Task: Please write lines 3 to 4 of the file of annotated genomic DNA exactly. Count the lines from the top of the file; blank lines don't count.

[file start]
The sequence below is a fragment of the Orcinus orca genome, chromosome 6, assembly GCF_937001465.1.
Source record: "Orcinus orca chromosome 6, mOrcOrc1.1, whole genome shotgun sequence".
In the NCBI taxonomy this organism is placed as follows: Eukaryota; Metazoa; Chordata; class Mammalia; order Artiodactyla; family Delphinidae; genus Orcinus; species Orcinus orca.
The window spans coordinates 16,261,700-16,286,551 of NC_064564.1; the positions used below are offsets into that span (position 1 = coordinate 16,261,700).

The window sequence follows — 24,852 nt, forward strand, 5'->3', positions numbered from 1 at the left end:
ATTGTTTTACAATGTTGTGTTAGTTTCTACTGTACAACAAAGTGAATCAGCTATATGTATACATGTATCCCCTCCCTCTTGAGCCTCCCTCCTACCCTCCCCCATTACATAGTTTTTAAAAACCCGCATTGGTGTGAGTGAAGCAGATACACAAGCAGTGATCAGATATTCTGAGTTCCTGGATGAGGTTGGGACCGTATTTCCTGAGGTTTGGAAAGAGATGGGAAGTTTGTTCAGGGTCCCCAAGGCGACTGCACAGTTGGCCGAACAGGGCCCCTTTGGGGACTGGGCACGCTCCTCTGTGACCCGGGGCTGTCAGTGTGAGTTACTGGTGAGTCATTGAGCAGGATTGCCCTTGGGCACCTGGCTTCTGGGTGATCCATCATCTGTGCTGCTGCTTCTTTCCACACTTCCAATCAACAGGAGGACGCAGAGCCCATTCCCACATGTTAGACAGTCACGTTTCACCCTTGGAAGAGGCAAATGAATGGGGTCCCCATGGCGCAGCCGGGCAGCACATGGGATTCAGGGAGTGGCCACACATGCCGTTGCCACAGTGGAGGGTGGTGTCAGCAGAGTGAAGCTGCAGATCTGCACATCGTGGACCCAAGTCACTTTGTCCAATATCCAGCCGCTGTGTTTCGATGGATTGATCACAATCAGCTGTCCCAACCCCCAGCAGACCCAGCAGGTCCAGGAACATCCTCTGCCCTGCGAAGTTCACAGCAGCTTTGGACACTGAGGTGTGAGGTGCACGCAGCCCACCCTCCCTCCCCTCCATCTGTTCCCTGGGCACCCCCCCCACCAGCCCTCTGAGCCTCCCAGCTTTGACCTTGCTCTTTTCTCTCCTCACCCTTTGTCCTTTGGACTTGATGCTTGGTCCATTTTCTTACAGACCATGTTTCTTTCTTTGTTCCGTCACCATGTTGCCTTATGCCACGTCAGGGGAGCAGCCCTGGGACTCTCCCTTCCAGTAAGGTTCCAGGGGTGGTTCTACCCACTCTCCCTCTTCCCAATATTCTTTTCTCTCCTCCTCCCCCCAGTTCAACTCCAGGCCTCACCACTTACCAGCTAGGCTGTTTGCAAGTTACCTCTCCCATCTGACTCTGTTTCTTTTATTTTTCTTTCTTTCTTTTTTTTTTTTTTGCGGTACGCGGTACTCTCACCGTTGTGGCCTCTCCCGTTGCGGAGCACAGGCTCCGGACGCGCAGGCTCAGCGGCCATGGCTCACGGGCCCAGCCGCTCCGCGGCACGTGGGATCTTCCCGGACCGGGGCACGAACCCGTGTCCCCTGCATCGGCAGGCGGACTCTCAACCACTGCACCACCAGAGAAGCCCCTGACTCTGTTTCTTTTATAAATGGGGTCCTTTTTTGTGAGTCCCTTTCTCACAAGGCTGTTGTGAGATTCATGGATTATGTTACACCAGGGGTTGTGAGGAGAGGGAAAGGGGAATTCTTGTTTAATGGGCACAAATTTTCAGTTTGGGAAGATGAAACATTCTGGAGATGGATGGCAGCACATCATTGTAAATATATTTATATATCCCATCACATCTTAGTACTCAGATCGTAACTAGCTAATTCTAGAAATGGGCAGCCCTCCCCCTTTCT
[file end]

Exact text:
In the NCBI taxonomy this organism is placed as follows: Eukaryota; Metazoa; Chordata; class Mammalia; order Artiodactyla; family Delphinidae; genus Orcinus; species Orcinus orca.
The window spans coordinates 16,261,700-16,286,551 of NC_064564.1; the positions used below are offsets into that span (position 1 = coordinate 16,261,700).